Brits to waste £1.3 billion in ISA tax savings

Rosie Vare

Brits will waste more than £1.3 billion in ISA tax savings despite having access to the £15,000 tax-free super ISA allowance.

Research from Prudential and shows that cash ISAs are the biggest area of waste, with a reported £1.2 billion of allowances left unused.

The calculation is based on an additional 55 million ISAs that could potentially be opened under the current eligibility criteria as well as the extra interest that could be generated in comparison to a standard instant access savings account.

The research also shows that UK taxpayers may be losing an additional £104 million by not using their stocks and shares ISAs properly.

Rather than taking advantage of their tax free allowances, an estimated one million UK households are attracting tax liabilities by holding eligible stocks and shares outside of an ISA.

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Les Cameron, tax specialist at Prudential said: "ISAs are generally regarded as the first step in financial planning. They're a fairly simple way to protect up to £15,000 of your savings a year from unnecessary taxation."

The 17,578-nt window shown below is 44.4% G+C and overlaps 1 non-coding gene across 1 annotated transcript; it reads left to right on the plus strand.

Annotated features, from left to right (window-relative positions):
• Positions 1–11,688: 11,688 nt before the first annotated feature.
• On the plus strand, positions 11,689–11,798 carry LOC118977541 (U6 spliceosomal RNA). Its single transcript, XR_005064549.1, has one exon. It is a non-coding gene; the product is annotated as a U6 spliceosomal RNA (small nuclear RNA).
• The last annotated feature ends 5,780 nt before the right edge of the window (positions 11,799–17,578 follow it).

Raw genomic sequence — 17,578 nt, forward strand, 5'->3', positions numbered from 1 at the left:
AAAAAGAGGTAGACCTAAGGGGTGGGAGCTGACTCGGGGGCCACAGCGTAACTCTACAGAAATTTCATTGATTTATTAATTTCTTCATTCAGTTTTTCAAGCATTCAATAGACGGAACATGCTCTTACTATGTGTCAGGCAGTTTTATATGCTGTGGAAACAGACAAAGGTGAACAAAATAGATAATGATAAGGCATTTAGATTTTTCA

He also said that although ISAs are often thought of as simple products, customers should be sure to take financial advice to best understand the "range of investments available within the ISA wrapper".

Another huge proportion of the waste can be attribute to the lack of use of Junior ISAs. Introduced in 2011 to replace the Child Trust Fund (CTF), there are still over seven million under 18s without any tax-free Junior ISAs in their name.

At the basic rate of tax for Junior ISAs, there could be a potential tax saving of £2.4 million and these additional accounts could generate savings of £435 million.

Prudential and have said that savers should be reviewing their arrangements and be making as much use of their ISA allowances as they can by this year's deadline of 5th April. The current rules state that a consumer can save up to £15,000 in any combination of cash ISAs and stocks and shares ISAs.

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Chief executive of, Karen Barrett, commented that £4.9 billion is set to be lost in overall tax inefficiencies and ISA waste will make up a significant share of this.

She also said: "Moving your money into tax-efficient ISA accounts is a simple way to make your savings work as hard as possible for you. After the £15,000 super ISA allowance was announced 59% of consumers polled stated they planned on taking full advantage of the limit. Although you may not be able to set aside the full amount each year, making sure you are not paying unnecessary tax on your savings will go a long way."

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